Ireland has said it is “confident” it can sign a revised global corporate tax deal that would ditch the 12.5 per cent corporate rate that has been a cornerstone of its economic policy for two decades.
This has raised expectations that Ireland will now join most of the rest of the world in backing a global minimum 15 per cent corporate tax rate, as a meeting of the OECD in Paris on Friday approaches that EU partners are billing as make-or-break. More than 130 countries agreed in July to the principle of a global 15 per cent minimum tax.
Ireland has for months resisted any deal to set a rate of “at least 15 per cent” but Eamon Ryan, Ireland’s environment minister, told Irish radio on Tuesday: “I’m hopeful and confident that we will be able to be part of the solution here.” Paschal Donohoe, Ireland’s finance minister, told reporters in Luxembourg this week that he would put the amended OECD text to the cabinet on Thursday. A final decision on the Irish position is expected then.
“[The tax issue] was sacred within Ireland, they had to take a stand on it,” said the chief executive of one major Irish company.
Ireland is home to US tech giants such as Google, Apple and Facebook, which have powered the economy in the years after the financial crisis and been a big source of jobs. These companies have welcomed attempts to harmonise tax rules globally.
While the precise details of the revised OECD text are not yet known, the words “at least” are expected to have been dropped, which Irish government sources have repeatedly pointed to as a major sticking point.
Leo Varadkar, the tánaiste or deputy prime minister, said on Monday that the amended OECD text “does respond to a lot, if not all of the concerns” Ireland had aired.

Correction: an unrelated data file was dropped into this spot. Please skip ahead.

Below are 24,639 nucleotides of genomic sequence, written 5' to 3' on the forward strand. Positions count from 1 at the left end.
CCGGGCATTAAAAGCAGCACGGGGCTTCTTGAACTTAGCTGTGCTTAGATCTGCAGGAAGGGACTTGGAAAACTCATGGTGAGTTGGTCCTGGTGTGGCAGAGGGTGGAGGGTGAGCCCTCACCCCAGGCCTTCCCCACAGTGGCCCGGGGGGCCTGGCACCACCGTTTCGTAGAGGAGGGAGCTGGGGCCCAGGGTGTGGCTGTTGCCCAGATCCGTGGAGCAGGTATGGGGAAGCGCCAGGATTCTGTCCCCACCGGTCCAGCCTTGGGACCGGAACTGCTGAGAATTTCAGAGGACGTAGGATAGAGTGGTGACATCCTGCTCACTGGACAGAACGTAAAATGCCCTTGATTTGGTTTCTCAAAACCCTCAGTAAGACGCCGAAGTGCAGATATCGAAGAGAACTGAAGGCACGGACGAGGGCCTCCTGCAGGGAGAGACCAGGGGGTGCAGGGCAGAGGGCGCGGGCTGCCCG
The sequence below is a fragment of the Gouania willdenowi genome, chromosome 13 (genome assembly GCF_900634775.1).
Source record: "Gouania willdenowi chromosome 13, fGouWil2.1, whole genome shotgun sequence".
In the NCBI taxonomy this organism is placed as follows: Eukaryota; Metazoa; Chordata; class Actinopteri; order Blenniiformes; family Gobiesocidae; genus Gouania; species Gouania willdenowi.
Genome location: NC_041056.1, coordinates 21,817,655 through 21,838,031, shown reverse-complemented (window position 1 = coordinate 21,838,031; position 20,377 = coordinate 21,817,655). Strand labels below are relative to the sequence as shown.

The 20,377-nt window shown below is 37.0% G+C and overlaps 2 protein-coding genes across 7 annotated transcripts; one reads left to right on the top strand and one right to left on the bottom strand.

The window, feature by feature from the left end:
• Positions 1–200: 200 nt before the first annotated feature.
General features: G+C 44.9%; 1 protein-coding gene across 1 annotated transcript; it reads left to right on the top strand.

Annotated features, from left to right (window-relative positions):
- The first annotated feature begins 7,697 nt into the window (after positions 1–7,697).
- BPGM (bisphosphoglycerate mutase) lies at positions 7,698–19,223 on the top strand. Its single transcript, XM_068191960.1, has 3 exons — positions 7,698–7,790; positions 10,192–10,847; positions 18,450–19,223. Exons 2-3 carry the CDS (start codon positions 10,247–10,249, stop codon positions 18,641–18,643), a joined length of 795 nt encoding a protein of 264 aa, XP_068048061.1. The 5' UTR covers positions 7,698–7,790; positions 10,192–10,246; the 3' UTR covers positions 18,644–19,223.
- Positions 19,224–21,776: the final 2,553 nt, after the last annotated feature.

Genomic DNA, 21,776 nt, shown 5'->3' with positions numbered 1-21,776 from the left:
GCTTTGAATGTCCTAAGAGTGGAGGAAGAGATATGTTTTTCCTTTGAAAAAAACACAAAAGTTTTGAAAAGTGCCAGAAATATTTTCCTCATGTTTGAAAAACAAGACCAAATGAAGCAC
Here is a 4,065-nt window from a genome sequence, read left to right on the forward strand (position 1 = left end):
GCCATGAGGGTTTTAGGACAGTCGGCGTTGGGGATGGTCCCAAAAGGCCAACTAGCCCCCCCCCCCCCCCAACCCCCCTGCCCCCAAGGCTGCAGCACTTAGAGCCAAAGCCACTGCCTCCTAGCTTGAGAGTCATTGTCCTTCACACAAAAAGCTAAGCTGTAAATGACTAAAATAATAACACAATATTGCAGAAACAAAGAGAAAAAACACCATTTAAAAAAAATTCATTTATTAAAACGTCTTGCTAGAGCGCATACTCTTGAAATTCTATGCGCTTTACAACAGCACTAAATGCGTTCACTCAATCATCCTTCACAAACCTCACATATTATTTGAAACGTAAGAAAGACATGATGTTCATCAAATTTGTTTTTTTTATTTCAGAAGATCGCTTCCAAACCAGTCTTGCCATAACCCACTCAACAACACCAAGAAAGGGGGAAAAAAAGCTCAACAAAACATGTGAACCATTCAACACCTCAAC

The deputy prime minister has in the past raised the prospect of a two-tier system in Ireland, with a 12.5 per cent rate for smaller domestic companies. Donohoe was expected to have floated that with EU commissioners this week.
“I think a combination of changed language and some sort of fig leaf for domestic companies would give enough cover to Dublin,” said Eoin Drea, a senior researcher at the Wilfried Martens Centre for European Studies, a think-tank in Brussels.
Bruno Le Maire, France’s finance minister, told reporters in Paris he would like to “commend Ireland for the evolution of its position” and warned that it was a “now or never” moment to strike a global deal.
“It will all come down to what happens at the OECD meeting this week, followed by meetings in Washington DC and Rome,” he said. “It’s in the next 15 days or so that we will determine if we can get a definitive agreement or not on a new international tax system for the 21st century.”
Agreement from Ireland would leave just a handful of countries — notably EU members Estonia and Hungary — still outside the deal. EU economic commissioner Paolo Gentiloni said a deal could be struck at the G20 as early as next week or at an OECD meeting in Rome at the end of the month.
As well as setting a global corporate tax floor, the plan gives countries the right to levy taxes on large firms based on where they generate revenue. “We should not underestimate these technical details” impeding political agreement among holdout countries, Le Maire said.
Friday’s OECD meeting is still not the end of the road. All signatories need to get the deal past their legislatures, but the US — where President Joe Biden has only a tiny Senate majority — is pivotal. Hitting the OECD’s target of implementing the new rules by 2023 would be “challenging but possible”, said Gentiloni.